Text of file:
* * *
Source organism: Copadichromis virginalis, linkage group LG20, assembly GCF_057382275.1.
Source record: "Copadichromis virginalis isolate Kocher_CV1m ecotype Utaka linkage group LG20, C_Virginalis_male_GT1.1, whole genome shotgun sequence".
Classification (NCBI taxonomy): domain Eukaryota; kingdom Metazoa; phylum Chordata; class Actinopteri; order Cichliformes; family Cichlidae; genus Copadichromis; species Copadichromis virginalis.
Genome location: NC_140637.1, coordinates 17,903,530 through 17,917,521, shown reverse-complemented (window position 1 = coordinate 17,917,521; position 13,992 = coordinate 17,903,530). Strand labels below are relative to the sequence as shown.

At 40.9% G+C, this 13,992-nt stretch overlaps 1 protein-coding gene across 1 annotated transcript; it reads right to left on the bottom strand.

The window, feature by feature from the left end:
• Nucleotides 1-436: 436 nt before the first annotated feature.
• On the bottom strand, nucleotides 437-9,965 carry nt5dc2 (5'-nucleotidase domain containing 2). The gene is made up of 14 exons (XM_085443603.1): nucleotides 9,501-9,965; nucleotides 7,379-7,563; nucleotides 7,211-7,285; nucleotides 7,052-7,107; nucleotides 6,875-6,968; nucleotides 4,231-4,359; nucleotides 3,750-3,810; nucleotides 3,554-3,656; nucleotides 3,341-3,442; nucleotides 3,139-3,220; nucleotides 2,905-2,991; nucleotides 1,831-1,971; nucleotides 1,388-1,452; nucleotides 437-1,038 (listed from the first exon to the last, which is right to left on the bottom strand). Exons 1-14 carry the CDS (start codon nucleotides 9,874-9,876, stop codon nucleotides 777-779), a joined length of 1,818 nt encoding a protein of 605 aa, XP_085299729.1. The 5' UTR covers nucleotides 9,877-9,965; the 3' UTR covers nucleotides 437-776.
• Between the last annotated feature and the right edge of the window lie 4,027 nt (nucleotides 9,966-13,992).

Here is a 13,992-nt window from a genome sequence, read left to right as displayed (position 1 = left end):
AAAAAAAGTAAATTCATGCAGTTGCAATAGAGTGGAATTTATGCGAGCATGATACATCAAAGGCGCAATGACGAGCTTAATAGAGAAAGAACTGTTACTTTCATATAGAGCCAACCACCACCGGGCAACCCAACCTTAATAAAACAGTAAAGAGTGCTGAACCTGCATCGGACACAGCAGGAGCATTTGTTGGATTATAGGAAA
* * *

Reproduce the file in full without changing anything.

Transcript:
Source organism: Copadichromis virginalis, linkage group LG20, assembly GCF_057382275.1.
Source record: "Copadichromis virginalis isolate Kocher_CV1m ecotype Utaka linkage group LG20, C_Virginalis_male_GT1.1, whole genome shotgun sequence".
Classification (NCBI taxonomy): domain Eukaryota; kingdom Metazoa; phylum Chordata; class Actinopteri; order Cichliformes; family Cichlidae; genus Copadichromis; species Copadichromis virginalis.
Genome location: NC_140637.1, coordinates 17,903,530 through 17,917,521, shown reverse-complemented (window position 1 = coordinate 17,917,521; position 13,992 = coordinate 17,903,530). Strand labels below are relative to the sequence as shown.

At 40.9% G+C, this 13,992-nt stretch overlaps 1 protein-coding gene across 1 annotated transcript; it reads right to left on the bottom strand.

The window, feature by feature from the left end:
• Nucleotides 1-436: 436 nt before the first annotated feature.
• On the bottom strand, nucleotides 437-9,965 carry nt5dc2 (5'-nucleotidase domain containing 2). The gene is made up of 14 exons (XM_085443603.1): nucleotides 9,501-9,965; nucleotides 7,379-7,563; nucleotides 7,211-7,285; nucleotides 7,052-7,107; nucleotides 6,875-6,968; nucleotides 4,231-4,359; nucleotides 3,750-3,810; nucleotides 3,554-3,656; nucleotides 3,341-3,442; nucleotides 3,139-3,220; nucleotides 2,905-2,991; nucleotides 1,831-1,971; nucleotides 1,388-1,452; nucleotides 437-1,038 (listed from the first exon to the last, which is right to left on the bottom strand). Exons 1-14 carry the CDS (start codon nucleotides 9,874-9,876, stop codon nucleotides 777-779), a joined length of 1,818 nt encoding a protein of 605 aa, XP_085299729.1. The 5' UTR covers nucleotides 9,877-9,965; the 3' UTR covers nucleotides 437-776.
• Between the last annotated feature and the right edge of the window lie 4,027 nt (nucleotides 9,966-13,992).

Here is a 13,992-nt window from a genome sequence, read left to right as displayed (position 1 = left end):
AAAAAAAGTAAATTCATGCAGTTGCAATAGAGTGGAATTTATGCGAGCATGATACATCAAAGGCGCAATGACGAGCTTAATAGAGAAAGAACTGTTACTTTCATATAGAGCCAACCACCACCGGGCAACCCAACCTTAATAAAACAGTAAAGAGTGCTGAACCTGCATCGGACACAGCAGGAGCATTTGTTGGATTATAGGAAA